One of the interesting things about the auto manufacturers is that the most popular car producer, Toyota, got its start by producing small, efficient cars and trucks. They were of high quality, got very good gas mileage and seemed to run forever. The big three on the other hand were producing luxury cars and muscle cars by the millions until OPEC squeezed the supply short and drove up prices. Inflation soon followed and our government gave incentives to produce more efficient cars. In the late 70’s and early 80’s we had a plethora of economy cars that easily got 35+ mpg. I drove one that got 44 mpg. These cars certainly weren’t the best cars on the road but they definitely were utilitarian and passable.

 

But the big auto companies have always marketed bells and whistles, style and prestige, as well as comfort, ride and handling because it was sexy and sexy sells. There was nothing sexy about a Ford Escort or a Chevy Chevette. They were small, ugly and drove like crap. The crappy SUV’s on the other hand drove smoothly, had limited road noise and just felt good to consumers. They could market those death traps to unsuspecting consumers, er families, as posh and luxurious symbols of status and virulity. Basically a sports car in the guise of a family car. In the meantime they really scrapped the basic economy models and built nicer, larger versions that handled well and looked sharp.

 

Unfortunately, the cars from the big 3 may look great they come up short when compared to Japanese or European cars in the same class. And their price was pretty steep. A few years ago the spouse and I were considering buying a Buick Century. We really liked the car a lot but the Toyota that was about 2 grand cheaper was a far superior car. I don’t think it was particularly close either. Like most sane consumers when I shop for a car I am not planning on trading it in two years later. I buy the thing, I am driving it until it can’t be driven anymore.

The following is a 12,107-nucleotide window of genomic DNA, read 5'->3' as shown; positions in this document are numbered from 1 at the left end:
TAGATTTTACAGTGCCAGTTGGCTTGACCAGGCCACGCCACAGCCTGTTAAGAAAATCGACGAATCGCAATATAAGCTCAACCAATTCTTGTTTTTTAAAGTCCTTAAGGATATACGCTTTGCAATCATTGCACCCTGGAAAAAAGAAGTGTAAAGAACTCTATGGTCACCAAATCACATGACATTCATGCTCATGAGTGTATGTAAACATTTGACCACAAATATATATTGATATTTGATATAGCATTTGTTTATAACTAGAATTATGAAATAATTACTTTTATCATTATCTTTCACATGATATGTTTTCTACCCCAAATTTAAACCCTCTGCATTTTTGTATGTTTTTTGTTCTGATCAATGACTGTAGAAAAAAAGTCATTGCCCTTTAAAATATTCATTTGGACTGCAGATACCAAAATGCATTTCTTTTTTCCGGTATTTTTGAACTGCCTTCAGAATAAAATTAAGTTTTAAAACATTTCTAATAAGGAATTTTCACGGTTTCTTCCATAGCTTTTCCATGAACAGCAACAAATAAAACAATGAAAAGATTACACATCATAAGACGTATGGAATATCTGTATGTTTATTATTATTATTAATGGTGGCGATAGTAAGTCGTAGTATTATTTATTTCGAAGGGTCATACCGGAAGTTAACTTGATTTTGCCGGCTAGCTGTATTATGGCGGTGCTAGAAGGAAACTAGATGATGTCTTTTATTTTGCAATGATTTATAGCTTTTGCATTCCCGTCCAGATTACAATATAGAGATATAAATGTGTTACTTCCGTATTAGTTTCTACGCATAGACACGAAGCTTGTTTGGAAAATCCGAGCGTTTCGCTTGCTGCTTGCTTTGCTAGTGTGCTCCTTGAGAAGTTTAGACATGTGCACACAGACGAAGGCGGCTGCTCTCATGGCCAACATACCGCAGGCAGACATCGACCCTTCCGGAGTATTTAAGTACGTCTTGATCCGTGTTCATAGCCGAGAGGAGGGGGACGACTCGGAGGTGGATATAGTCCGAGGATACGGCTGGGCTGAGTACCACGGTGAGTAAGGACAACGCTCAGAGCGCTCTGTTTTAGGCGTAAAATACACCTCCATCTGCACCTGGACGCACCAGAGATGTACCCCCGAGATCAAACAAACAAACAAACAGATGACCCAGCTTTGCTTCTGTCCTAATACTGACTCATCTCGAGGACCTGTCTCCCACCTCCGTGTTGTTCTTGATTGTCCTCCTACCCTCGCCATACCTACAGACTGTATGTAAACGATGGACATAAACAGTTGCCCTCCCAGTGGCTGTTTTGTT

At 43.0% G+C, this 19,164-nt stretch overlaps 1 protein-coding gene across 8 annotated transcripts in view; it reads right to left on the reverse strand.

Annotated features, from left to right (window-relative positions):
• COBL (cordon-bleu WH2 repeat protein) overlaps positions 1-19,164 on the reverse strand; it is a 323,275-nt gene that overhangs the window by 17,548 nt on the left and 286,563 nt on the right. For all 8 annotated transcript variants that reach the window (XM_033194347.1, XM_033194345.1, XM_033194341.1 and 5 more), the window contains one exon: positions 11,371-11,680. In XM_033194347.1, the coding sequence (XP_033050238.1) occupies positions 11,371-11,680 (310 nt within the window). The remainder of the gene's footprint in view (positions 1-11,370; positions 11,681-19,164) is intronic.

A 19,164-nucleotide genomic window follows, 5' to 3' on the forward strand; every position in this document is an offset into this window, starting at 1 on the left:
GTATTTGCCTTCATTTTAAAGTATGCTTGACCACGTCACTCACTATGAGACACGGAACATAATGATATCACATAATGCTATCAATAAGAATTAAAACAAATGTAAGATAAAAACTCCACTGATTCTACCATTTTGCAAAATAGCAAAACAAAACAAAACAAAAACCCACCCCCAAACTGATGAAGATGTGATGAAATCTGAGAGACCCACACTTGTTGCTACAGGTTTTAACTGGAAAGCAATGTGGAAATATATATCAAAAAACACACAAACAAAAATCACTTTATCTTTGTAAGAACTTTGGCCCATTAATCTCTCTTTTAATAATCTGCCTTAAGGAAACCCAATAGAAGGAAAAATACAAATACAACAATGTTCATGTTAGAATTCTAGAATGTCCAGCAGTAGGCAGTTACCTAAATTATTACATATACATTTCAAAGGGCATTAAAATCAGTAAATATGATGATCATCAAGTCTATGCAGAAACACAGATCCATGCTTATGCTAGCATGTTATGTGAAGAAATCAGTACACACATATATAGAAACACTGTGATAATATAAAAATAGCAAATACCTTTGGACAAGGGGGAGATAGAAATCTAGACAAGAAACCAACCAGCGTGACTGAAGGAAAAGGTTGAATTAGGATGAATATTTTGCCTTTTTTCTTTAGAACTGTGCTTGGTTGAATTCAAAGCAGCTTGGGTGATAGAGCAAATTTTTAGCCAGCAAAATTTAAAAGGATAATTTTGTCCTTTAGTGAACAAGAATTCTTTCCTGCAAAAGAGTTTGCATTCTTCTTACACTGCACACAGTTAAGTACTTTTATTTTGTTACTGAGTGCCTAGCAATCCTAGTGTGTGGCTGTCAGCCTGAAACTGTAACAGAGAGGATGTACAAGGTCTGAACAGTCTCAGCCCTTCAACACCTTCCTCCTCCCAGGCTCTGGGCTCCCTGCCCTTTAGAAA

What is the point of all this bablling besides getting this blog off the ground. The point is that the big 3 weren’t tactically positioned to change up their product line in response to changing consumer conditions. Gas prices and inflation exploded out of sight the last 2 years while real wages continued to decline but the big three continued like nothing ever happened. I guess upper management decided to pretend they were and ostrich and opted out of leading their companies. The real unfortunate thing about this is that at least one of the big three produced a quality economy car for the European market that would be a smash here but refuse to bring it here. Why?

 

Can we afford to bail out the big 3? Yes and no. We really have some sorry options on this. If we don’t then thousands will lose their jobs. Not just the autoworkers themselves but all the subsidiaries and independent suppliers who sell to GM, Ford and Dodge. This could be a couple of million workers. Good middle class jobs that drive local and state economies. But we don’t have the money and how do we know the big 3 won’t squander the money away. Just a few years ago GM was the largest and most profitable company on Earth. They were the undisputed technological leaders. What are they now?